A safety grounding ring was installed around the outside of the building and all grounding points were bonded together. Nautel has an excellent guide for transmitter sites which includes lightning grounding and protection for AM and FM transmitter sites. Recommendations for Transmitter Site Preparation (.pdf) and Lightning Protection for Radio Transmitter Stations (.pdf) are available for download from their site. All RF cable outer jackets are bonded to the ground at the base of the tower and the entrance to the building. All the interior equipment is bonded together. Ferrite toriods are placed on all cables going into and coming out of the transmitter cabinets.
With the electrical service upgrade, we added the series LEA surge protector.
This site as at the very end of the utility company line and has always suffered from power issues. This unit greatly smooths out the various nasties that get sent our way.
I decided that it was easier to use compact florescent lights (CFL) rather than the long tubes. This site is as the top of a rough mountain road and it is simply easier to carry several small boxes in the cab of the truck than four foot or eight foot florescent light tubes. There is a total of ten 28 watt fixtures in the main transmitter room which light up every nook and cranny.
All of the transmitters and electrical panels were laid out to give working room around them.
The air conditioners were also greatly upgraded and added to the generator load. Prior to this, when the power went out, which was often. the air conditioners did not run and the transmitter room would overheat unless the door was left open. What we previously the filter room became space for tenant equipment. There are a few two way and paging companies still at this site.
Of course, all this work was done while keeping the station on the air as much as possible. There were a few instances of having to turn off to move transmission lines and so on.
The result of all this work is greatly improved site reliability.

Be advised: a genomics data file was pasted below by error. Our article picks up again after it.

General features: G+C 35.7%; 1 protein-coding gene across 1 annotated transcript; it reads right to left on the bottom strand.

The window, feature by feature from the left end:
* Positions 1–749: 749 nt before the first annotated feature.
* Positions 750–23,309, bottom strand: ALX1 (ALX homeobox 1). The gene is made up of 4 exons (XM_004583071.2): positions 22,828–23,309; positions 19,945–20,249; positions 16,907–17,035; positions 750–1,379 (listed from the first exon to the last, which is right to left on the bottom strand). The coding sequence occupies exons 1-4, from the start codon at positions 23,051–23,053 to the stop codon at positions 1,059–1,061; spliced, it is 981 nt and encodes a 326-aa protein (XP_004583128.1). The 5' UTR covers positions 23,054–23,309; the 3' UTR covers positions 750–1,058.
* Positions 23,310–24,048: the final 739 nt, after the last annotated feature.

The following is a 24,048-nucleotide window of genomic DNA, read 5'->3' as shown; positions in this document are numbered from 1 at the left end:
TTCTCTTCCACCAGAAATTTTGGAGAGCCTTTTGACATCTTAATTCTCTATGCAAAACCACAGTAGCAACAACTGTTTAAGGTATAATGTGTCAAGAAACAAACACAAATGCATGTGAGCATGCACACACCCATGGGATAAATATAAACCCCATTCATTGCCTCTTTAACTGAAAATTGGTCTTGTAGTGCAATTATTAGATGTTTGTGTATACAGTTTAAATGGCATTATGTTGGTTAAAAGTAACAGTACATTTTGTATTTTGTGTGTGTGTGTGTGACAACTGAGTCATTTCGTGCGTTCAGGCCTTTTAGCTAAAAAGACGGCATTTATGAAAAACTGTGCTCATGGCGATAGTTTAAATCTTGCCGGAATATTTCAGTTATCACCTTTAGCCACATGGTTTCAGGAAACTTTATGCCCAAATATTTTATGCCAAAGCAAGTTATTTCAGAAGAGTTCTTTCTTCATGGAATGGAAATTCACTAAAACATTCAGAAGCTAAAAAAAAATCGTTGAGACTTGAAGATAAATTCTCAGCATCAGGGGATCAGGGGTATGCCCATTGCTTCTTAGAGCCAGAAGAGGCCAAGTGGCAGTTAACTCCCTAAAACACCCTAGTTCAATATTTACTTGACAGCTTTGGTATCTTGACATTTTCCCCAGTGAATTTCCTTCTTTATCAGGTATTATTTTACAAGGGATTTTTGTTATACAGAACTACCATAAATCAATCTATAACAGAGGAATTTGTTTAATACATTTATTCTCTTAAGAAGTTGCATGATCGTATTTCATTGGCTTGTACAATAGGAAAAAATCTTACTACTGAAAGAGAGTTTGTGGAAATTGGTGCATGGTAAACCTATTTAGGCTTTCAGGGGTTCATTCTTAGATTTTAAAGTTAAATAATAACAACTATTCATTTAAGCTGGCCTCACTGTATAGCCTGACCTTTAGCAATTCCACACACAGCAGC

3 thoughts on “FM transmitter site design”
This post bring to mind a question I’ve had for a wile. What is long term economics of solid state plus aircon VS tube minus aircon?
Always important to make sure the lights go off when you turn them off! Leaking RF can keep them on. A neon bulb can be lit by a 5W hand-held radio; a four-foot fluorescent bulb will light up if it is near a 100W transmitter.
The failure current for the bulb is about 1000A. This is why the ballast was often built as an autotransformer or choke — to limit the current should the tube “short”. But the operation of the tube itself is a short; the gas inside is ionized by electricity, but physically contained so the ionized channel isn’t blown out like a spark in air. Ionizing gas ionizes more atoms around it, growing the size of the ionized channel until it becomes large enough for an upstream failure protection device to be triggered.
Attach a bulb to a tower at one end and the ground on the other and you’ll find glass everywhere when it becomes a glass spark gap and the tower is hit.
Looking for a recommendation. I see here that you installed an LEA Surge Protector. Would you recommend, instead, installing a power conditioner (like an Eaton EVR) if cost was no option, or is that going overboard? I am running a Harris Z10, and not much else. I do not have any protection at the moment, but I want to install something when we move to our new building this spring.